Cooperative Model: Lead agency

Member Agencies:
CODELF comprises Ontario's 12 French and French Catholic district school boards.

Description of goals and objectives:
This cooperative aims to:

  • support Ontario's newly created French and French Catholic boards by creating new networks and increasing buying power
  • ensure that the French and French Catholic boards are united
  • maximize available financial resources.

Main areas of business:
CODELF has established contracts for:

  • an integrated computerized accounting, human resources, and payroll system
  • a student information system
  • a teleconferencing system
  • a financial services contract.

Contact this group for information on:

  • province-wide cooperative ventures
  • active role of directors of education in cooperative activities.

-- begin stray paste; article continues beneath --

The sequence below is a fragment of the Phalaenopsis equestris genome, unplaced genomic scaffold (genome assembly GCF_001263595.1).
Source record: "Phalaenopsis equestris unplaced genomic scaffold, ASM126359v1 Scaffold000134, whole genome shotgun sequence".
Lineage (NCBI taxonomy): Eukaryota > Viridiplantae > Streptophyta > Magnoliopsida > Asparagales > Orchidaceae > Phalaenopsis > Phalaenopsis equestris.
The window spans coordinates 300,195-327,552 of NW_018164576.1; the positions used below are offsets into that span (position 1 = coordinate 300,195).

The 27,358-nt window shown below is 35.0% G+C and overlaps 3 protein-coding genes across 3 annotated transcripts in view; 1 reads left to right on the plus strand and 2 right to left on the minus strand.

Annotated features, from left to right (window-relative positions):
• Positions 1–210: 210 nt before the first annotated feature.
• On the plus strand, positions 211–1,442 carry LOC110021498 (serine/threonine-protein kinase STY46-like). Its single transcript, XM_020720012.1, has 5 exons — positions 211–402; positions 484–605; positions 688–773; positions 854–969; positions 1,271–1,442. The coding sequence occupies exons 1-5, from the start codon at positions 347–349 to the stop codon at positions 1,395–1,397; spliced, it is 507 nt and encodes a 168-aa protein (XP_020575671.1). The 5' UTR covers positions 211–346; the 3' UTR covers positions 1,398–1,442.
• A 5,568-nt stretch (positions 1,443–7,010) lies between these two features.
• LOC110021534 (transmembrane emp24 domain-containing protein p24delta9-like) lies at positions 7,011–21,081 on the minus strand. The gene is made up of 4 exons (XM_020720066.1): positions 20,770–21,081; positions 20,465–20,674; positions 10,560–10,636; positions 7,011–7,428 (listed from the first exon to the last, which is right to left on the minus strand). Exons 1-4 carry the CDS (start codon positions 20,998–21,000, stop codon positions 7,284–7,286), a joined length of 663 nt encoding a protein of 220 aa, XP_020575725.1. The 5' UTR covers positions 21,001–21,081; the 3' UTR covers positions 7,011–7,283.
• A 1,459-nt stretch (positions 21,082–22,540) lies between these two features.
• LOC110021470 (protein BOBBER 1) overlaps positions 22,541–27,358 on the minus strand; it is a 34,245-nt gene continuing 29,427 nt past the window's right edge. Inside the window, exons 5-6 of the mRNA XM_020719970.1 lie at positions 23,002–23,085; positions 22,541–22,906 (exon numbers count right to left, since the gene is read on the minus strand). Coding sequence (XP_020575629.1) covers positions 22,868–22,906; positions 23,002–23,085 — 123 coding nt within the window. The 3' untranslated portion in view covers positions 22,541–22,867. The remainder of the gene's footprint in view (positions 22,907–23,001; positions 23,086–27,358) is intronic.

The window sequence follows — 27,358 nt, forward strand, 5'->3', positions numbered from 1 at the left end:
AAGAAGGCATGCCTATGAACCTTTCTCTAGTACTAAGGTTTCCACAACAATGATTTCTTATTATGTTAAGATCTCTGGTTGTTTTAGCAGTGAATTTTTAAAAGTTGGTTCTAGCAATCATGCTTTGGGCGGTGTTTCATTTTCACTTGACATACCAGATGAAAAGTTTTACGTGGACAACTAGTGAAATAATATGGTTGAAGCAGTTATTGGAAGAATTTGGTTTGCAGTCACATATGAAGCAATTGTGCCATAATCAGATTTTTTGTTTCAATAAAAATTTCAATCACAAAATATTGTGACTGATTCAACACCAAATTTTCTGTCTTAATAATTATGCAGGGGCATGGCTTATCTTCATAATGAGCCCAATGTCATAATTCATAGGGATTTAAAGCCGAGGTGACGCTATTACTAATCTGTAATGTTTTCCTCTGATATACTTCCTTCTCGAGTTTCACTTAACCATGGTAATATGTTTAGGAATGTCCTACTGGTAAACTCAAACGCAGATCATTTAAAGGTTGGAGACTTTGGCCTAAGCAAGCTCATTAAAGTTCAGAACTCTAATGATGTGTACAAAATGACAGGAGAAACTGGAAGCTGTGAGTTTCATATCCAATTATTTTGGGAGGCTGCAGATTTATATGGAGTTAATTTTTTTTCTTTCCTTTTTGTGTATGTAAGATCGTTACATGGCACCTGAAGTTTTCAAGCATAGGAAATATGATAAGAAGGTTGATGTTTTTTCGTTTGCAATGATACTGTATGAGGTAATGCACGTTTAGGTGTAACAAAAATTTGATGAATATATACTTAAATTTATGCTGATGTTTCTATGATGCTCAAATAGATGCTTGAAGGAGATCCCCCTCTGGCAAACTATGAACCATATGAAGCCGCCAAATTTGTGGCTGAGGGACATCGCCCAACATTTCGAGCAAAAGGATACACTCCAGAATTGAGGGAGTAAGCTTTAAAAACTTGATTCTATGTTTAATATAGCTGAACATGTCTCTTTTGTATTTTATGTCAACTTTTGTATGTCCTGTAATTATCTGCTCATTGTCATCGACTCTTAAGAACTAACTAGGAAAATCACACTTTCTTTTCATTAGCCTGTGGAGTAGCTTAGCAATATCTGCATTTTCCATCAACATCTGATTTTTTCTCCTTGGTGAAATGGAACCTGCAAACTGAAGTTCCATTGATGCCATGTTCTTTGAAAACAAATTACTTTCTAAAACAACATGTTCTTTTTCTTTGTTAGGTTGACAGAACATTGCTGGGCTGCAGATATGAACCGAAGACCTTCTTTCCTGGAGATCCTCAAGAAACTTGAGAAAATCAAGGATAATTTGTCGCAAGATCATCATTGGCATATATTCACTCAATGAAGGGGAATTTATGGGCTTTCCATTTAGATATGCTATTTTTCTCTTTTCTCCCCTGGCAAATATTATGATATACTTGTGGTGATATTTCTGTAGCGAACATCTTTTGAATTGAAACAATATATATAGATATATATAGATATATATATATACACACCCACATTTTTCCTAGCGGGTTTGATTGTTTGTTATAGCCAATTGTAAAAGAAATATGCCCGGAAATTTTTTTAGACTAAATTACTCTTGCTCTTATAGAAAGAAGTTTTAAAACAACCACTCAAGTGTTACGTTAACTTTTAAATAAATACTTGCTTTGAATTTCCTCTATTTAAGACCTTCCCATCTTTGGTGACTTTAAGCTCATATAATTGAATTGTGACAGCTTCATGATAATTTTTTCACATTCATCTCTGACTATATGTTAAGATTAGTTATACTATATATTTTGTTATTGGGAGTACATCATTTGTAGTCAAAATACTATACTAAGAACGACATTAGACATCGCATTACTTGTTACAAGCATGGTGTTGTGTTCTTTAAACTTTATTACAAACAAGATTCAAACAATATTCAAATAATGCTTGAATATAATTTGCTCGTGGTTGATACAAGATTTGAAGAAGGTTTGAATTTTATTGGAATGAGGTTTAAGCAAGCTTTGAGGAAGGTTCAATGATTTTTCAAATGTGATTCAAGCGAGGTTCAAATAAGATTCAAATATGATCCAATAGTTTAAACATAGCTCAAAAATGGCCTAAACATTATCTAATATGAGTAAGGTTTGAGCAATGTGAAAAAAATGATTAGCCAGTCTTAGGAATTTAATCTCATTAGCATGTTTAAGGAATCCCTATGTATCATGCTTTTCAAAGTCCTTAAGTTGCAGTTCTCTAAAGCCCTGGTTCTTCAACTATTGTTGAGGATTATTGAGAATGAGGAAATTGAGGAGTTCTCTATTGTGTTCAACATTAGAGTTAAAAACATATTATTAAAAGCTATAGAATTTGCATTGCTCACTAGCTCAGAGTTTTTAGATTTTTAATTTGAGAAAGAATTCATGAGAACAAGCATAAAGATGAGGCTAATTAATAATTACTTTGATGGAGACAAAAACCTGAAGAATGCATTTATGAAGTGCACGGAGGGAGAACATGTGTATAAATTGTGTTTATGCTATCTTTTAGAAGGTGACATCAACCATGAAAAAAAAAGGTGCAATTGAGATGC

Contact:
Lise Gadoury
Conseil scolaire de district catholique Franco-Nord
Tel: (705) 472-1702
Fax: (705) 472-9398

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4. Dufferin-Peel Catholic District School Board Elementary Core Resource Purchasing Process

A Brief History of the Elementary Core Resource Purchasing Process:

This purchasing process was established six years ago by the Dufferin-Peel Catholic District School Board.

Cooperative Model: This is not a cooperative, but rather a process for the selection of core classroom resource materials that involves a wide cross-section of teaching staff, school administrators, central academic and purchasing personnel, and publishers.

Description of goals and objectives:
This process was established to save costs, both by streamlining the purchasing process and by gaining leverage with publishers through volume. The process also aims to improve student achievement by: